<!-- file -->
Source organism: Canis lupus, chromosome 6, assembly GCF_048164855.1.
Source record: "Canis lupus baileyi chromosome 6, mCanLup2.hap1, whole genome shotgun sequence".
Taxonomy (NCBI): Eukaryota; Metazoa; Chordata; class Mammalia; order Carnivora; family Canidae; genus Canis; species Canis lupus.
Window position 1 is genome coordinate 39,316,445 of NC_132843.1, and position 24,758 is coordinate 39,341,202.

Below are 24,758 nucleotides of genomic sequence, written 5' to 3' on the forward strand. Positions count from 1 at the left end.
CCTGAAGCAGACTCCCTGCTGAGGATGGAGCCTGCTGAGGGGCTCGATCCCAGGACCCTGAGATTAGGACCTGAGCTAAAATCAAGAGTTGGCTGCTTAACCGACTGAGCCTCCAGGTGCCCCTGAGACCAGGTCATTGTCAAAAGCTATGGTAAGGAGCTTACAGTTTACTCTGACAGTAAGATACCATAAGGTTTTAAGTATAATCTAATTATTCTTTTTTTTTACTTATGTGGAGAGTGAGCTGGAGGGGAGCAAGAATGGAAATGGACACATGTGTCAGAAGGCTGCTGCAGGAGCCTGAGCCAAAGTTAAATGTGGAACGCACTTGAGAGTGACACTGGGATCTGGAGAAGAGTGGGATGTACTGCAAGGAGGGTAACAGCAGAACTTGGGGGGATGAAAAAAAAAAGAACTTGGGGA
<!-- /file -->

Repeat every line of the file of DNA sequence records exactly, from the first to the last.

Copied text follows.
Source organism: Canis lupus, chromosome 6, assembly GCF_048164855.1.
Source record: "Canis lupus baileyi chromosome 6, mCanLup2.hap1, whole genome shotgun sequence".
Taxonomy (NCBI): Eukaryota; Metazoa; Chordata; class Mammalia; order Carnivora; family Canidae; genus Canis; species Canis lupus.
Window position 1 is genome coordinate 39,316,445 of NC_132843.1, and position 24,758 is coordinate 39,341,202.

Below are 24,758 nucleotides of genomic sequence, written 5' to 3' on the forward strand. Positions count from 1 at the left end.
CCTGAAGCAGACTCCCTGCTGAGGATGGAGCCTGCTGAGGGGCTCGATCCCAGGACCCTGAGATTAGGACCTGAGCTAAAATCAAGAGTTGGCTGCTTAACCGACTGAGCCTCCAGGTGCCCCTGAGACCAGGTCATTGTCAAAAGCTATGGTAAGGAGCTTACAGTTTACTCTGACAGTAAGATACCATAAGGTTTTAAGTATAATCTAATTATTCTTTTTTTTTACTTATGTGGAGAGTGAGCTGGAGGGGAGCAAGAATGGAAATGGACACATGTGTCAGAAGGCTGCTGCAGGAGCCTGAGCCAAAGTTAAATGTGGAACGCACTTGAGAGTGACACTGGGATCTGGAGAAGAGTGGGATGTACTGCAAGGAGGGTAACAGCAGAACTTGGGGGGATGAAAAAAAAAAGAACTTGGGGA